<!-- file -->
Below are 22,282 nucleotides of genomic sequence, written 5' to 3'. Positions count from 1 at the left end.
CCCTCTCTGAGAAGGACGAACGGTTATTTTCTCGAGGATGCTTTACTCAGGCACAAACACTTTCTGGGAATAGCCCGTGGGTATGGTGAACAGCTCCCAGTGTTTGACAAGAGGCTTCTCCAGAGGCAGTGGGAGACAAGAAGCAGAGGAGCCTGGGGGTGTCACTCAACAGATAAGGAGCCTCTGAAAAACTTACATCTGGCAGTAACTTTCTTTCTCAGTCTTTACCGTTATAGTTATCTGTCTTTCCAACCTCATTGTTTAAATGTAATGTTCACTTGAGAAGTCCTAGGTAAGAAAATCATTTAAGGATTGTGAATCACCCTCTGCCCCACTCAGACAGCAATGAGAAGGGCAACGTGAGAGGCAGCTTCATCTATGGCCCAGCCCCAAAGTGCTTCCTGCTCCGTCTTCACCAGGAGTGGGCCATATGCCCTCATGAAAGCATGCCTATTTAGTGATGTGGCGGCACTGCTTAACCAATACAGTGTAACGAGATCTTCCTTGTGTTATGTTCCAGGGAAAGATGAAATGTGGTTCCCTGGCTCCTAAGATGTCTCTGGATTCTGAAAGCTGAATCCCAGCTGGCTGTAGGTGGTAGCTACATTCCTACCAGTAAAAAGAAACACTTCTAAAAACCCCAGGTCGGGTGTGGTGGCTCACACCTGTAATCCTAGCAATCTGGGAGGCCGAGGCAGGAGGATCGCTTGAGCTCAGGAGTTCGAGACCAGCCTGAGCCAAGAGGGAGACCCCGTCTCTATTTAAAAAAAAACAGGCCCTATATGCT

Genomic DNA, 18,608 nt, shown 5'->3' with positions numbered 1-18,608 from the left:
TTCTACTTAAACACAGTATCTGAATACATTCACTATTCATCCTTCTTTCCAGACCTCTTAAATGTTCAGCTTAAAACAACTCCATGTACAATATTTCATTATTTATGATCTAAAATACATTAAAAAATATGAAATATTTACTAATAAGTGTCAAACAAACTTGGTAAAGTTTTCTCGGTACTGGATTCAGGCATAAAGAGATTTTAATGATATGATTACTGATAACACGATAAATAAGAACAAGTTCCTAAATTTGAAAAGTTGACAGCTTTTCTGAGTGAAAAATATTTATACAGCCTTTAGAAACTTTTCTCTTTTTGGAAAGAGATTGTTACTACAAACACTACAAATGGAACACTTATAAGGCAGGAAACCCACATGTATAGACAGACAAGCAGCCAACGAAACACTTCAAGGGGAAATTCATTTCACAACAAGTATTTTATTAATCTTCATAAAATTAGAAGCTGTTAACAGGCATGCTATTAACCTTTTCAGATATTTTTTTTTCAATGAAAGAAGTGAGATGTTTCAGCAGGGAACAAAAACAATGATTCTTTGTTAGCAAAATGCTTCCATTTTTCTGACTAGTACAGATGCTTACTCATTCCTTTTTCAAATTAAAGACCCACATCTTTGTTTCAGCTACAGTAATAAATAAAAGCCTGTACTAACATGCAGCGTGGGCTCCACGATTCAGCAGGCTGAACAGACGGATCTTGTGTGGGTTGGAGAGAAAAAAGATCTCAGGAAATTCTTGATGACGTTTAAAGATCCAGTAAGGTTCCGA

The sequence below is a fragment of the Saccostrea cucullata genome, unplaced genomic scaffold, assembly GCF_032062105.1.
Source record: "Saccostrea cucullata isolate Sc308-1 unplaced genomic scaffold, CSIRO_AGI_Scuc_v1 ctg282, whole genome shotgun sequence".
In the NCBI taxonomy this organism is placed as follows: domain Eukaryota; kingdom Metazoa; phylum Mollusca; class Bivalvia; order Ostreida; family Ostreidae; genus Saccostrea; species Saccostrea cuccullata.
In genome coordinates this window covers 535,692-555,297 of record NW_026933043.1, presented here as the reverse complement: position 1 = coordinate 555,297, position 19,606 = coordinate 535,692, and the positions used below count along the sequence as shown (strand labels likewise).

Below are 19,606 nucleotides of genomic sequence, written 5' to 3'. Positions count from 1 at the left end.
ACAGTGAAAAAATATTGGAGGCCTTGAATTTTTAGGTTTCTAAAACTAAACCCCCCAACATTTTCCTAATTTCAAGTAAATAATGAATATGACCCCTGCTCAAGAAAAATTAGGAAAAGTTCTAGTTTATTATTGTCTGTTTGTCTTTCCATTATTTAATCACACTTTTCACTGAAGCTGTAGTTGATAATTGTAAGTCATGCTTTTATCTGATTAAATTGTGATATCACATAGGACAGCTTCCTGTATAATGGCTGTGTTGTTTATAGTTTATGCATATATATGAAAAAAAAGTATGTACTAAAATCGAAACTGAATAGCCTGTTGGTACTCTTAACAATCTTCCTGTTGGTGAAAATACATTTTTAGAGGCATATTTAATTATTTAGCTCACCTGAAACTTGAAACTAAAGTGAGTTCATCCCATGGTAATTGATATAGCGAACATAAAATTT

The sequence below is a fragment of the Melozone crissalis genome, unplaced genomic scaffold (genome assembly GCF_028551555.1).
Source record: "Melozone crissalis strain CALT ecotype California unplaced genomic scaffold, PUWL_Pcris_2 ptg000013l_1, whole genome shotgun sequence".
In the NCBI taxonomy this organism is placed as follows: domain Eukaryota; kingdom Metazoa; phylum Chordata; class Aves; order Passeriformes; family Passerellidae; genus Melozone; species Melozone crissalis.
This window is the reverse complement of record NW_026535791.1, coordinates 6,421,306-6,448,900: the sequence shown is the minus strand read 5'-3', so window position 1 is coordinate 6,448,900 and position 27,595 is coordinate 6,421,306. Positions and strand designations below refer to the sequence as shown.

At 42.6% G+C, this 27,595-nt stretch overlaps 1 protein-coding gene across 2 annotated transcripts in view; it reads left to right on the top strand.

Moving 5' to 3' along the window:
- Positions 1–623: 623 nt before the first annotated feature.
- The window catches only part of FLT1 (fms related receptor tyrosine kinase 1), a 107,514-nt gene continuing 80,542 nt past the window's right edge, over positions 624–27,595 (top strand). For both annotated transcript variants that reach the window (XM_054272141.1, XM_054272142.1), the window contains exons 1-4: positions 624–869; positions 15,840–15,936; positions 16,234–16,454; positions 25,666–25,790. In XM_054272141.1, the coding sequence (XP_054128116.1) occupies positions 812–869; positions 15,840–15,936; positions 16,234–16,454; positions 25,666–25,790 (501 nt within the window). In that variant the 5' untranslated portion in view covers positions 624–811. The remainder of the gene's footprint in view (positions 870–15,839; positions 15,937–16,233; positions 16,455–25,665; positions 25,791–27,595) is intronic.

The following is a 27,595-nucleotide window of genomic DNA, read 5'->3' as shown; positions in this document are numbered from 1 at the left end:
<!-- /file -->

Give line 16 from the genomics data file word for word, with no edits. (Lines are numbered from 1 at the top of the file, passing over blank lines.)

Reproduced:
Moving 5' to 3' along the window: